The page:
A. The primary screening and confirmation results demonstrating that olaparib mitigates the cellular toxicity of the SS1P immunotoxins in KB3-1 cells. The curves for olaparib alone (red line) or plus SS1P (black line) in the primary screening were compared. Confirmatory data were then compared using two tailed unpaired t-tests where the viability at each concentration of immunotoxin alone versus the same concentrations plus the drug was compared. p<0.05 significant. *p<0.05, **p<0.01, ***p<0.001. B. Western Blot analysis of biotinylated EF2 following treatment of cell lysates with biotin-NAD, SS1P and increasing concentrations of olaparib. Upper panel shows detection of biotin levels via streptavidin-HRP while the lower panel is probed with an anti-EF2 antibody. C. Western Blot analysis of biotinylated EF2 following treatment of cell lysates with biotin-NAD, diphtheria toxin and increasing concentrations of olaparib. Bands show detection of biotin levels via a streptavidin-HRP.

As immunotoxins utilize the catalytic functions and domains of native toxins including diphtheria toxin and pseudomonas exotoxin A [26] it was of interest to examine whether PARP inhibitors blocked a similar catalyzed reaction by the toxins themselves. To test this, we incubated native toxins with increasing concentrations of olaparib: and found that the drug did indeed inhibit the ADP-ribosylating function of both diphtheria toxin (Fig 5C) and PE (data not shown). Finally, PARP inhibitors scored as stronger mitigators in the KB3-1 screen than in the 'low does HA22' Nalm-6 screen. To characterize the activity of olaparib in Nalm6 cells in greater detail, we incubated cells with increasing concentrations of drug in the presence of HA22 or DT. From both assays, protection of cells was clearly evident at concentrations of 2 μM and above of olaparib (Fig 5A and data not shown). From these data we conclude that PARP inhibitors block immunotoxin action via direct inhibition of the toxin's enzymatic domain and therefore would not be appropriate for use in combination with PE-based immunotoxins. However it is possible that PARP inhibitors could serve as effective prophylactic treatments or even antidotes following exposures to pathogenic ADP-ribosylating toxins such as cholera toxin, diphtheria toxin, PE or others [26, 27].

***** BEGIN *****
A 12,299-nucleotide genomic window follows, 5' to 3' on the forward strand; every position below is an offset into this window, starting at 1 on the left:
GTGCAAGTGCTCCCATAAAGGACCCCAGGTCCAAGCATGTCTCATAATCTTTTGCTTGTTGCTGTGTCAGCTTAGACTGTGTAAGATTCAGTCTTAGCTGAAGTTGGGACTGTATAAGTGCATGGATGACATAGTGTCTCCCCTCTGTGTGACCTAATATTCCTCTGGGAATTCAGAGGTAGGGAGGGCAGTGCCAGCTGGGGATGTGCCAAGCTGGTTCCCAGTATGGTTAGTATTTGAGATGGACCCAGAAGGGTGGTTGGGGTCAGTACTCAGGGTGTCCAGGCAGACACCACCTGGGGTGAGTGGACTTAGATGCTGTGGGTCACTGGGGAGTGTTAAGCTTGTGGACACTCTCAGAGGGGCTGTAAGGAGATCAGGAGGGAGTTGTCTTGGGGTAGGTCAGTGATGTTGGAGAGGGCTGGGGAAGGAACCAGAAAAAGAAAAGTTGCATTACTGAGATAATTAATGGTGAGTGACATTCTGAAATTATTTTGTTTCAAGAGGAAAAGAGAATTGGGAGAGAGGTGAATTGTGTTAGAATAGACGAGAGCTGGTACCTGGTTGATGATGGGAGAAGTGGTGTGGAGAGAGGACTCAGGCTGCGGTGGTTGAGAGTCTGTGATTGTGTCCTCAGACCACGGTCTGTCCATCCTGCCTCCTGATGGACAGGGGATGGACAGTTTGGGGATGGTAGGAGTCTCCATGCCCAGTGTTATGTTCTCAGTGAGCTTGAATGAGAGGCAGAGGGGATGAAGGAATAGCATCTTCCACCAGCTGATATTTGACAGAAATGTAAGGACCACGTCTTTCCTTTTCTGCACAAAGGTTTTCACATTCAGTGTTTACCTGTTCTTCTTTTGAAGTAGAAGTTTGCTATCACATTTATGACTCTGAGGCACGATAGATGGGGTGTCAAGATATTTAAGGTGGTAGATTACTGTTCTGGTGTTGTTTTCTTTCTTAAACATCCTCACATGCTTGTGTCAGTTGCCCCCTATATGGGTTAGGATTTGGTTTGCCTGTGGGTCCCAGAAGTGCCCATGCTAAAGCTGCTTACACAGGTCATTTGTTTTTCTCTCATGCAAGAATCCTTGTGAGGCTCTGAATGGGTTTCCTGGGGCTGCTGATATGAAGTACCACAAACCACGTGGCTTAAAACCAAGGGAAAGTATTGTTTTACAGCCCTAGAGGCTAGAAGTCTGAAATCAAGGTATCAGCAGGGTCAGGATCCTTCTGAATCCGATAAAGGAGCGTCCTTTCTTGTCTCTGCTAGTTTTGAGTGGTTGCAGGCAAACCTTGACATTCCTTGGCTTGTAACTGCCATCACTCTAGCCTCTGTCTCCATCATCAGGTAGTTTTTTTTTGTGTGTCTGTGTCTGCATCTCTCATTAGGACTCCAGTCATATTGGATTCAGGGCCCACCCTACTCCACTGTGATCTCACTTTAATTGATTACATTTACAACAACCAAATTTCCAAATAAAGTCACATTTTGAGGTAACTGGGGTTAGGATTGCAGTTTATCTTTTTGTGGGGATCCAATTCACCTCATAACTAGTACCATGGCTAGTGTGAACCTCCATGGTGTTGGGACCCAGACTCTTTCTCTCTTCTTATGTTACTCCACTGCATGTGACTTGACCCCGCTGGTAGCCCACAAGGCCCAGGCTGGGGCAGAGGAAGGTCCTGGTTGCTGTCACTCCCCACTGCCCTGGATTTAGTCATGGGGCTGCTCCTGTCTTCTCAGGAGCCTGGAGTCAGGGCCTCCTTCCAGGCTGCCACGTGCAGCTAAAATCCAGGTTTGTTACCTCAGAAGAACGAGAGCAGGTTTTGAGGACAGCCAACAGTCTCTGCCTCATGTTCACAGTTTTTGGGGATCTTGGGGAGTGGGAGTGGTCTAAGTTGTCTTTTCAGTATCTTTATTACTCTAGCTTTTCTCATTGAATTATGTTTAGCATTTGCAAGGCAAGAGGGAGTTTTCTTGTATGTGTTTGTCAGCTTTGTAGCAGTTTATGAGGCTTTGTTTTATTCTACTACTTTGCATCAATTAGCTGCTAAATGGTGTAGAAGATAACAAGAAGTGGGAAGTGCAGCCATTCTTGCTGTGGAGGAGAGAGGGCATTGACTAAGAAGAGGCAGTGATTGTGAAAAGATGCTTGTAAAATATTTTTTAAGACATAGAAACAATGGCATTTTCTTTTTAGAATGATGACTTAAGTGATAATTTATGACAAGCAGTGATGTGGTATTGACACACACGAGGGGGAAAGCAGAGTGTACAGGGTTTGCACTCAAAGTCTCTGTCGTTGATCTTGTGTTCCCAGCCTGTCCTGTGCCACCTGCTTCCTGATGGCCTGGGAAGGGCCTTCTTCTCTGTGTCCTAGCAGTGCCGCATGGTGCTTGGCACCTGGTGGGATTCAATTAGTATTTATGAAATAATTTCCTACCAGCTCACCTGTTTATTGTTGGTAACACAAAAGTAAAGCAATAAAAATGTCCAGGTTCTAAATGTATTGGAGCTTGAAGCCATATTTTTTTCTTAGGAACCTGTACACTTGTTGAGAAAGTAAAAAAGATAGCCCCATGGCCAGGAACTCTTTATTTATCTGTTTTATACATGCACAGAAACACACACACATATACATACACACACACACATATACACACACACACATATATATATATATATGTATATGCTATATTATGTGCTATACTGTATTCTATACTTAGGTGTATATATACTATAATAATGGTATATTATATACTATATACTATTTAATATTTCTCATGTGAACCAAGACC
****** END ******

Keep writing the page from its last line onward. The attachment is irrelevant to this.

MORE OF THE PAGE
Immunotoxins were championed as anti-cancer agents because of the reputed potency associated with the enzymatic domain of the bacterial toxin joined to the targeting antibody [2, 3]. However, clinical evaluation of several immunotoxins has demonstrated variable results ranging from a high rate of complete remissions in Hairy Cell Leukemia to more modest response rates for other B-cell malignancies including NHL, CLL and ALL [46, 28]. The reason for these disparate responses is currently poorly understood. While a detailed study of patient tumor cell biology might uncover why HCL cells are very sensitive to immunotoxin treatments while other B-cell malignancies are less so, a more pragmatic approach would seek out drugs that can convert resistant cells to sensitive ones. When mesothelin was targeted with the immunotoxin, SS1P, there were no objective responses from two early trials, one involving the continuous administration of agent and the other involving bolus infusions [7, 8]. Only when SS1P was administered in the presence of pemetrexed and cisplatin, was there evidence of objective responses [29]. Thus, there is clinical precedence for the use of drug combinations to enhance immunotoxin outcomes. While this is not a great surprise, as most cancer treatments use combination therapies to achieve superior outcomes, it was far from obvious which drugs would be best suited to accompany immunotoxin treatments.